MaryEllen Elia: Changes To NY Assessment Tests

Jun 16, 2016

  

Earlier this year, the state Board of Regents and I made changes to New York’s assessments and teacher evaluations, which I shared with WAMC listeners at the time. We made those changes in response to feedback we received from the people who are impacted by our actions and decisions.

Sean Philpott-Jones: No Forgiveness In Florida

Jun 16, 2016

Like so many others around the world, this past weekend my husband and I watched in disbelief as the deadliest mass shooting in American history unfolded in Orlando. What started out for many as a joyous evening of drinking and dancing turned into a horrifying morning of chaos and mayhem after a deranged gunman used a legally obtained semiautomatic rifle to kill 49 people and wound 53 others at a popular gay nightclub called Pulse.

Herbert London: Obama’s Strategic Patience

Jun 15, 2016

It is fairly obvious based on all accounts that the Chinese government will create a formal air defense identification zone (ADIZ) in the South China Sea. According to a well placed Chinese source, the formal declaration will depend on U.S. military presence in the region and China’s relationship with her neighbors.

Foreign Roots of the Tragedy in Florida

Jun 14, 2016

The tragedy in Florida is linked to issues abroad. One candidate sometimes suggests we could solve our problems by isolationism, keeping our troops home, and sometimes by wiping out our adversaries with overwhelming force. His adversary has won over American military leadership with a fairly hard-nosed approach to international politics meshed with the belief that part of America’s international strength comes from our ideological appeal and social justice. What’s going to work?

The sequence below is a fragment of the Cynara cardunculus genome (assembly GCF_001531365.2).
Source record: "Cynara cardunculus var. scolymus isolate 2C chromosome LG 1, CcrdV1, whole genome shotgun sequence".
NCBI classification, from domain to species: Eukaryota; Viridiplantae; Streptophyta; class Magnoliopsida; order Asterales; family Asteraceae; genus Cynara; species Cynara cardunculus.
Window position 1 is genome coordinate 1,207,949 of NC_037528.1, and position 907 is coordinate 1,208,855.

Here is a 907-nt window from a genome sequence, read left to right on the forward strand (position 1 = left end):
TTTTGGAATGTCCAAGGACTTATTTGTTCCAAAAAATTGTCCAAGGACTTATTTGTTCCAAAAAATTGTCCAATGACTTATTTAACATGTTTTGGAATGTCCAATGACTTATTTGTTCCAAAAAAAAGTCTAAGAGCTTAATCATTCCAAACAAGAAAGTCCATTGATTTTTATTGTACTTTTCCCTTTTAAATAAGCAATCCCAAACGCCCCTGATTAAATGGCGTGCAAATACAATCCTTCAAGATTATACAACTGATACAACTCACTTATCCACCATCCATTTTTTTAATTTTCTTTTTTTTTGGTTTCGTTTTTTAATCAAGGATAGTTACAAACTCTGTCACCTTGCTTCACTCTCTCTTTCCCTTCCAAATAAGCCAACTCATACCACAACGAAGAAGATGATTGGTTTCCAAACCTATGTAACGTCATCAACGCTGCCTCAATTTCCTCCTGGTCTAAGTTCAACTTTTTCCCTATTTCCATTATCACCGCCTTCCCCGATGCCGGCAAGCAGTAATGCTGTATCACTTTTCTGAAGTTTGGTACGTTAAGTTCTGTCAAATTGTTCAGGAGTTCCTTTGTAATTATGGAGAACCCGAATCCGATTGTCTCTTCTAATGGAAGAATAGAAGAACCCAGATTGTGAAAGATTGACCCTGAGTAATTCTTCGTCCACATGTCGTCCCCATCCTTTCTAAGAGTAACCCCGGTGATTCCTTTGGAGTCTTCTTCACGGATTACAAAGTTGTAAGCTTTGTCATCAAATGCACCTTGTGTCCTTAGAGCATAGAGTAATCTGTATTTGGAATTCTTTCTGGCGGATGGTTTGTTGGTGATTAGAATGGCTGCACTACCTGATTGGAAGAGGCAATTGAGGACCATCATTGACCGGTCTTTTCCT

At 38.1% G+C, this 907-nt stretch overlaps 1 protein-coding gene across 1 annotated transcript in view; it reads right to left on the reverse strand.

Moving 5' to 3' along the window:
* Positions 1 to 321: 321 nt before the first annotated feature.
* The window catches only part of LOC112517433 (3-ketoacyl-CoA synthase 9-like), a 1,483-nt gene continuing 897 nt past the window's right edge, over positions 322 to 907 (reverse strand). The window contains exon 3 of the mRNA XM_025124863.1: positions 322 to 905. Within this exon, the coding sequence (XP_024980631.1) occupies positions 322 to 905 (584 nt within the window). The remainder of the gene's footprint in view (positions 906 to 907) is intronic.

Rabbi Dan Ornstein: Graduation

Jun 14, 2016

At my daughter’s recent college graduation, one of the doctoral candidates spoke on behalf of the other graduate students in the university’s school of humanities. As a PhD in English, she had successfully defended her dissertation on the topic of 16th century deathbed memoirs written or dictated by British women.  The speaker credited her studies, as well as her grandfather’s illness and subsequent recovery, with helping her to truly understand the meaning of death.  She now felt prepared to enter the world beyond academia, possessed of deeper wisdom about human mortality.

Governor Cuomo recently unveiled a new effort to rein in independent expenditure “Super PACs.”  Independent expenditure “Super PACs” have run amok nationwide in the wake of the now infamous US Supreme Court case, Citizens United.  These Super PACs allow individuals and interest groups to spend as much as they want to help elect candidates or political parties, as long as they do not coordinate with the candidate or the political party. 

Bill Owens: Libertarians On The Rise

Jun 9, 2016

  The selection on May 29, 2016 of Governor Gary Johnson and Governor Bill Weld as the presidential and vice presidential candidates for the Libertarian party provides yet another twist in this unusual election year. 

Keith Strudler: Searching For Answers In Sports

Jun 8, 2016

Perhaps the most instinctive human process is the need to know “why.” As thoughtful beings, we don’t simply accept our reality. We question it, often in vain. Whenever someone does something wrong, the first question we ask is why. Why did they do it, what made them act that way. It’s often a fool’s quest, since we frequently do things that lack reason. That’s the reality of life, which might best be summed as a series of mistakes, where each day we vow to make just a few less.